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Business continuity plans (BCP) are designed to protect your company’s resources and data in the event of a disaster. Backing up data, getting insurance and marking rally points are some of the main components of a BCP. One of the most important processes is running an exercise to test whether the BCP actually works. But a business continuity exercise can be a challenge in its own way, as it involves all your employees and executives. Don’t be overwhelmed – we have a few proven steps to get you started.
The first step to any efficient exercise is having clear objectives. Think about the results you want to see at the end of the exercise. These outcomes may include, but are not limited to, IT disaster recovery, evacuation routines, off-site recovery plans, and supplier management. If there are measurable targets that can be put into the equation, then all the better. For instance, meeting a recovery objective after a disaster within x number of hours.
Essentially there are four levels of exercises, each increasing in complexity and difficulty.
Take what you’ve learned from the team, the objectives and plan to develop a scenario. Depending on the type of exercise, you should have a scenario tailored to suit your objectives. Be creative when simulating incidents. You may need only two or three to keep your employees busy for a couple of hours – during that time you can monitor their performance.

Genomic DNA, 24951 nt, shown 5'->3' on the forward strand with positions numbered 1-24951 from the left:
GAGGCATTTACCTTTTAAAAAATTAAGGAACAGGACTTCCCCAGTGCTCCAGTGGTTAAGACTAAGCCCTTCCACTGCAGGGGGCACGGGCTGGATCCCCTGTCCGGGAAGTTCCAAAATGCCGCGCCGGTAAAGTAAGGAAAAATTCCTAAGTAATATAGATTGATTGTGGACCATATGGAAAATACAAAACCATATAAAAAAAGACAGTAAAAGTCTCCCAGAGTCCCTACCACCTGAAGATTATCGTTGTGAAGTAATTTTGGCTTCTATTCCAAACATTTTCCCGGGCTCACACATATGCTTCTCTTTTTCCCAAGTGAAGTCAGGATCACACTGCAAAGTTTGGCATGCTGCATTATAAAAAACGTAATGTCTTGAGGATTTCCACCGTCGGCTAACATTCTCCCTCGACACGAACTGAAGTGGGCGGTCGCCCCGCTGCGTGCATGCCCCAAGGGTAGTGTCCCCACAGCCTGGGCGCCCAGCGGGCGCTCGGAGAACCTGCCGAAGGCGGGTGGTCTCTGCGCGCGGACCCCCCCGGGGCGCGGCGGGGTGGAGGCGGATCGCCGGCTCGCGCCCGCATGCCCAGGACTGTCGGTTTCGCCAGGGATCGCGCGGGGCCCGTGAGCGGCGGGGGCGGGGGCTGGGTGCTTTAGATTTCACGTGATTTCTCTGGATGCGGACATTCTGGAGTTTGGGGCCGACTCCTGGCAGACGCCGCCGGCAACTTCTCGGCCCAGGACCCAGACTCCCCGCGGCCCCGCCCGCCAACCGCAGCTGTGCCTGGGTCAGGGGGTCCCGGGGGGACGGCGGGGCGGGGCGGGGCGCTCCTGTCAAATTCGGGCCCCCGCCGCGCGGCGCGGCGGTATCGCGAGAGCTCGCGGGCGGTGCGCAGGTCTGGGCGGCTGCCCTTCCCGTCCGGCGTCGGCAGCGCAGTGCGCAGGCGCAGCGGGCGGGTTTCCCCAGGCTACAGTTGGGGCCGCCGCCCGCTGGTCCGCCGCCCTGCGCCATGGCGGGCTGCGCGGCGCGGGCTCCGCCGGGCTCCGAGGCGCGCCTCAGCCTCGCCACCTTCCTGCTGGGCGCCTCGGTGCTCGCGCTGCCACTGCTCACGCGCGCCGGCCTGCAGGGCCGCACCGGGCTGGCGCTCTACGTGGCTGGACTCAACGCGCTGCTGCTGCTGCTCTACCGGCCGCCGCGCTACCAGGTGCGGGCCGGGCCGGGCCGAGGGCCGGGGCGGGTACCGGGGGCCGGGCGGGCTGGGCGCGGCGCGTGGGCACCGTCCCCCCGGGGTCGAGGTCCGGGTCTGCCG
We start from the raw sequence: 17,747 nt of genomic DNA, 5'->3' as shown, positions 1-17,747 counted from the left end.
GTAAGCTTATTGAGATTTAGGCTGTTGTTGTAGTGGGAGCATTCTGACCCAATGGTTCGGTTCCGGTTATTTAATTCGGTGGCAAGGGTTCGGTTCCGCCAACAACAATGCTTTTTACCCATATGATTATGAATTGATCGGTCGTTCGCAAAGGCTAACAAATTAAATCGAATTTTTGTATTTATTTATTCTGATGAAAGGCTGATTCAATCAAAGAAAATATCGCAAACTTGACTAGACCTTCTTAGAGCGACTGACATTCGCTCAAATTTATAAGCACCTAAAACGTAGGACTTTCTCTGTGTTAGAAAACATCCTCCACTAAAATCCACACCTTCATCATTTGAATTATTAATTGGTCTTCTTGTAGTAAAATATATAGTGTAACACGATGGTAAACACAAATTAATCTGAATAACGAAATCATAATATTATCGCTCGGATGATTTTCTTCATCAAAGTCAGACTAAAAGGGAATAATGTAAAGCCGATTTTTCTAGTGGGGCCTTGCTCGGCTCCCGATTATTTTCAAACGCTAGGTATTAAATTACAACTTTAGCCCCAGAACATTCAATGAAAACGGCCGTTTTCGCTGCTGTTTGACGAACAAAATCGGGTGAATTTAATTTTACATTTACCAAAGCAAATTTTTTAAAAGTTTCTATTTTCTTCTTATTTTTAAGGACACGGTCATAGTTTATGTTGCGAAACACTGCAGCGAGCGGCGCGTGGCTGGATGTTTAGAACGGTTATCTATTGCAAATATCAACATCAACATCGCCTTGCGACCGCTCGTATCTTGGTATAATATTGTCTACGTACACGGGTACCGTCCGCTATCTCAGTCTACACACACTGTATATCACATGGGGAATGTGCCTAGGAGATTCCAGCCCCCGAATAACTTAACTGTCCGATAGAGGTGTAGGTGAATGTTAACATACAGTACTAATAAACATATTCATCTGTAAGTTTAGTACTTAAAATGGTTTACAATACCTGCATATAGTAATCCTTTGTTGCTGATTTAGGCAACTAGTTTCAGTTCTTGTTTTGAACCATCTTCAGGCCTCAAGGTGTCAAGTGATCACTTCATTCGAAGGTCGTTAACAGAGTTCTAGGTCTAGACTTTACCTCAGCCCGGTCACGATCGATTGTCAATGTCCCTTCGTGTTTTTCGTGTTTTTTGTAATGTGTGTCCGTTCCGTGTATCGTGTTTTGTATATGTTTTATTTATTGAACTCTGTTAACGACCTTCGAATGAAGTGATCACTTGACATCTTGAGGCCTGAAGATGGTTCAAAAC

Assign a group of representatives responsible for making announcements and preparing conference rooms to relay the plan to employees. Be specific about who in the company are participants, observers, and facilitators for the purposes of the exercise. Explain courses of actions to everyone involved in the plan. Remember, your BCP’s success depends on your employees’ cooperation, so do your best when you’re clarifying the plan.
If you can’t measure it, you can’t improve it. After careful planning and scheduling, it’s time to put your plan into action. Make sure you observe the exercise closely and ask yourself these questions: Are there any potential areas that can be improved? What should you do more of, or differently? What went well, and what didn’t? End the exercise with a feedback session where employees can express their opinions and share their ideas.
If you don’t get it right the first time, then go back to the drawing board and schedule another exercise. It only gets better with every practice.
Are you ready even if disaster should strike? Contact us today and we can help you develop a business continuity plan that keeps your company in the game.
Published on 10th April 2015 by Jeanne DeWitt.